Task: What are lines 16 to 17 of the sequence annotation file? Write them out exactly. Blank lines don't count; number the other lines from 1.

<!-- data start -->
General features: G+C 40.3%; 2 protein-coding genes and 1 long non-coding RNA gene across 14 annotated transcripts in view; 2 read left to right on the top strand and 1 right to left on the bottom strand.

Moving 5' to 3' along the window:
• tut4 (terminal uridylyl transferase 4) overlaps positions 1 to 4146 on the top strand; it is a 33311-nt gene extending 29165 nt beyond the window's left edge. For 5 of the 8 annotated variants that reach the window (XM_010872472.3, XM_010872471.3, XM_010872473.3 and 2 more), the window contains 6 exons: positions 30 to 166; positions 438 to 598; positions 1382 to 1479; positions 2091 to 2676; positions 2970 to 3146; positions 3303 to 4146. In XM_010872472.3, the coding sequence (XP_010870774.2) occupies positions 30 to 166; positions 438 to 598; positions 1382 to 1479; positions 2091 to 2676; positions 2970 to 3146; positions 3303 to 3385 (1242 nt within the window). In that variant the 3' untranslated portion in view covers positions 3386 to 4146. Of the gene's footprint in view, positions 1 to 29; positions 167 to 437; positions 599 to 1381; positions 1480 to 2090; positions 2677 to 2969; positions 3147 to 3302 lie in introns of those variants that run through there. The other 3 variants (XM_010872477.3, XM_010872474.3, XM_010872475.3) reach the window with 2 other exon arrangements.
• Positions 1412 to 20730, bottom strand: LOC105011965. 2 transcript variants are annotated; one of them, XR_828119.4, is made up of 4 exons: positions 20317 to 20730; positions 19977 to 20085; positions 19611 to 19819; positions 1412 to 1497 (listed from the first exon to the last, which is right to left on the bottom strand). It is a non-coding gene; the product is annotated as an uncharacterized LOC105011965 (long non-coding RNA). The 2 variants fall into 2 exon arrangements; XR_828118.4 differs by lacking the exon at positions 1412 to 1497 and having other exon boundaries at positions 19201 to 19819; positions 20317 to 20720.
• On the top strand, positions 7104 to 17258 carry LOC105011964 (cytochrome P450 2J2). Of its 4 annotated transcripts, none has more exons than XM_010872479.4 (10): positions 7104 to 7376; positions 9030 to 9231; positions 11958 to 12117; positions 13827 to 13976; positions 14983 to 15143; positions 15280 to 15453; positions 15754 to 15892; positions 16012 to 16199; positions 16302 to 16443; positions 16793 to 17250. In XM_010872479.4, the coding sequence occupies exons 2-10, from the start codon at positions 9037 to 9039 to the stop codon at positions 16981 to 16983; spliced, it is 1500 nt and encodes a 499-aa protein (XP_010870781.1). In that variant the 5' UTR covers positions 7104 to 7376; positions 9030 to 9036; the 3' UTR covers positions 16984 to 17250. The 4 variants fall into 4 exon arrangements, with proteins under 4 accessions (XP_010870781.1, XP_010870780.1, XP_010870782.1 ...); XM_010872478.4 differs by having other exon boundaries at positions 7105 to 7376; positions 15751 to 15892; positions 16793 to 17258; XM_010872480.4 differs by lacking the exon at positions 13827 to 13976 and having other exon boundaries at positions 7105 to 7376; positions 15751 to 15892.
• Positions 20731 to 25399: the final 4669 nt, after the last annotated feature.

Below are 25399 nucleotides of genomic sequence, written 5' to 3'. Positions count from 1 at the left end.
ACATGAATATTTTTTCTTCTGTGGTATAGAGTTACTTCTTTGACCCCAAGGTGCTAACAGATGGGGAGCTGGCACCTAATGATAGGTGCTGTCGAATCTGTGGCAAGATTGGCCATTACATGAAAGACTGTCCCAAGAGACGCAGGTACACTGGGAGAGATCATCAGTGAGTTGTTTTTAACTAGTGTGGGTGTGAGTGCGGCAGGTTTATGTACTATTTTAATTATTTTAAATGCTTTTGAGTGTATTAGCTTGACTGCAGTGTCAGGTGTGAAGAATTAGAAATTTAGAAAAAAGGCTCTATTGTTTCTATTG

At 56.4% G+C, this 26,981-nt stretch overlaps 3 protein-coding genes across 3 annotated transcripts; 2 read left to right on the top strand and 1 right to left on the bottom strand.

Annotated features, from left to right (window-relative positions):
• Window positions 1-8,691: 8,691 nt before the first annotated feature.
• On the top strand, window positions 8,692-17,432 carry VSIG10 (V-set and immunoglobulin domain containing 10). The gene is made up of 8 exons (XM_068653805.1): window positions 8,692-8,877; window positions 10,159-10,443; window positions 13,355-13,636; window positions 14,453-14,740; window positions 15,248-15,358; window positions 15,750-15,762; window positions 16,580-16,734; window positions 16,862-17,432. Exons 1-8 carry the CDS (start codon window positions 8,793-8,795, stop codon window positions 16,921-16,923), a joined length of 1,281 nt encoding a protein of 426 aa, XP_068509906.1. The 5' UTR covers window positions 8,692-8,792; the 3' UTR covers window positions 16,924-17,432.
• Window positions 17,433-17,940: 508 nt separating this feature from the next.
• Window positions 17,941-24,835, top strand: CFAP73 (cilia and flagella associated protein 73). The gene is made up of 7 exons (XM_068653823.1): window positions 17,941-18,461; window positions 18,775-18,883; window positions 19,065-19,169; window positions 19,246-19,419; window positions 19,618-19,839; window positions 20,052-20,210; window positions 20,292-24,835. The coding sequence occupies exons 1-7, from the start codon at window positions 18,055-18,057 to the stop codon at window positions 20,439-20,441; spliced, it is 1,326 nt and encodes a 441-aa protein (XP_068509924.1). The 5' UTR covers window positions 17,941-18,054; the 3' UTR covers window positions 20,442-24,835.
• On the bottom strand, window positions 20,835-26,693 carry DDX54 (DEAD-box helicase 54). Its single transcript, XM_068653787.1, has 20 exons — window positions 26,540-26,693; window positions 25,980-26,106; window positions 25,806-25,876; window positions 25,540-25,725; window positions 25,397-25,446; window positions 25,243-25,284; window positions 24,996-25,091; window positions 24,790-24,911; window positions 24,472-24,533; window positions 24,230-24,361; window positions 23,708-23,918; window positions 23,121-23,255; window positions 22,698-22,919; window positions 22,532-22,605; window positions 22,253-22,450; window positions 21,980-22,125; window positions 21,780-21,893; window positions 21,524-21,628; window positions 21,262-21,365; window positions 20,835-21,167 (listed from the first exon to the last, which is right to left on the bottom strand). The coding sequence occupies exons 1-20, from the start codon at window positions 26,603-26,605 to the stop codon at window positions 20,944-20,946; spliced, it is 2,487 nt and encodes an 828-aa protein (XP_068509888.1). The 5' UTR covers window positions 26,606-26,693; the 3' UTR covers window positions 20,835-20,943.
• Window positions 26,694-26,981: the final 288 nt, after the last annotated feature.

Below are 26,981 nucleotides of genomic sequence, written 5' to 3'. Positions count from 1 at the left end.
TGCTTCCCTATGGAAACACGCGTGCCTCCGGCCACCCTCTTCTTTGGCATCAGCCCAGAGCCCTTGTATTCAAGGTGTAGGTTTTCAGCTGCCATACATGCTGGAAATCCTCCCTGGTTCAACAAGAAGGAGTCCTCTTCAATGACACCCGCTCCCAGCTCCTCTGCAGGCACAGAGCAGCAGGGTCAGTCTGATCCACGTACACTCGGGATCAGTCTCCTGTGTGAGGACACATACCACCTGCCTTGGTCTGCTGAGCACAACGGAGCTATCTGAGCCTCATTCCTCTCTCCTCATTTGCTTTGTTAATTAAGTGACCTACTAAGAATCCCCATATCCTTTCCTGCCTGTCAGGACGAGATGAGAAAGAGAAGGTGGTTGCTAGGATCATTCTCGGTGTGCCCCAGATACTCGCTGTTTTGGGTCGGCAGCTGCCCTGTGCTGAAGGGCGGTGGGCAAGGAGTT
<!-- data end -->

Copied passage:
• Window positions 26,694-26,981: the final 288 nt, after the last annotated feature.

Below are 26,981 nucleotides of genomic sequence, written 5' to 3'. Positions count from 1 at the left end.